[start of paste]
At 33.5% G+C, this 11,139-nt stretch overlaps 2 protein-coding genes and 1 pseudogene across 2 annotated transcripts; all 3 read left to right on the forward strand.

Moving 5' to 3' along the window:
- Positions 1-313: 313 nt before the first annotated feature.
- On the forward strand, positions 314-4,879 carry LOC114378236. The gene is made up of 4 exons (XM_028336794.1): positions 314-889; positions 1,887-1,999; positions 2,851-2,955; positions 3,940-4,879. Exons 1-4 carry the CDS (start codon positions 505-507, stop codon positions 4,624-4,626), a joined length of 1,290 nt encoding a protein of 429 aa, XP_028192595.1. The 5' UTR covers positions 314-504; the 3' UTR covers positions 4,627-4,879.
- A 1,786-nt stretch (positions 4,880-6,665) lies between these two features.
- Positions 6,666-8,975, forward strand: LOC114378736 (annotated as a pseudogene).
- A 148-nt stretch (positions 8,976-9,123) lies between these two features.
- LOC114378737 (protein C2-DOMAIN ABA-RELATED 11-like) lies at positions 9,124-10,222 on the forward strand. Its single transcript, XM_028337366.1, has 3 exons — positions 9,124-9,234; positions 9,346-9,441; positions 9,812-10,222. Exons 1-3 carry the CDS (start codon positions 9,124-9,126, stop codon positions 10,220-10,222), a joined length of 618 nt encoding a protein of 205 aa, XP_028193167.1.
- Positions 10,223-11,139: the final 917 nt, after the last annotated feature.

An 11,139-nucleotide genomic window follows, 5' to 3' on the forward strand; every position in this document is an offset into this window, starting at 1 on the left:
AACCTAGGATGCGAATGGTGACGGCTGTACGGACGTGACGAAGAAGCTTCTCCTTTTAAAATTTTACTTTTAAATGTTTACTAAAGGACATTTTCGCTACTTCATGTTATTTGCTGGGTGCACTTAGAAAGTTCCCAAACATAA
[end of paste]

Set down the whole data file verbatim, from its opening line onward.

At 33.5% G+C, this 11,139-nt stretch overlaps 2 protein-coding genes and 1 pseudogene across 2 annotated transcripts; all 3 read left to right on the forward strand.

Moving 5' to 3' along the window:
- Positions 1-313: 313 nt before the first annotated feature.
- On the forward strand, positions 314-4,879 carry LOC114378236. The gene is made up of 4 exons (XM_028336794.1): positions 314-889; positions 1,887-1,999; positions 2,851-2,955; positions 3,940-4,879. Exons 1-4 carry the CDS (start codon positions 505-507, stop codon positions 4,624-4,626), a joined length of 1,290 nt encoding a protein of 429 aa, XP_028192595.1. The 5' UTR covers positions 314-504; the 3' UTR covers positions 4,627-4,879.
- A 1,786-nt stretch (positions 4,880-6,665) lies between these two features.
- Positions 6,666-8,975, forward strand: LOC114378736 (annotated as a pseudogene).
- A 148-nt stretch (positions 8,976-9,123) lies between these two features.
- LOC114378737 (protein C2-DOMAIN ABA-RELATED 11-like) lies at positions 9,124-10,222 on the forward strand. Its single transcript, XM_028337366.1, has 3 exons — positions 9,124-9,234; positions 9,346-9,441; positions 9,812-10,222. Exons 1-3 carry the CDS (start codon positions 9,124-9,126, stop codon positions 10,220-10,222), a joined length of 618 nt encoding a protein of 205 aa, XP_028193167.1.
- Positions 10,223-11,139: the final 917 nt, after the last annotated feature.

An 11,139-nucleotide genomic window follows, 5' to 3' on the forward strand; every position in this document is an offset into this window, starting at 1 on the left:
AACCTAGGATGCGAATGGTGACGGCTGTACGGACGTGACGAAGAAGCTTCTCCTTTTAAAATTTTACTTTTAAATGTTTACTAAAGGACATTTTCGCTACTTCATGTTATTTGCTGGGTGCACTTAGAAAGTTCCCAAACATAA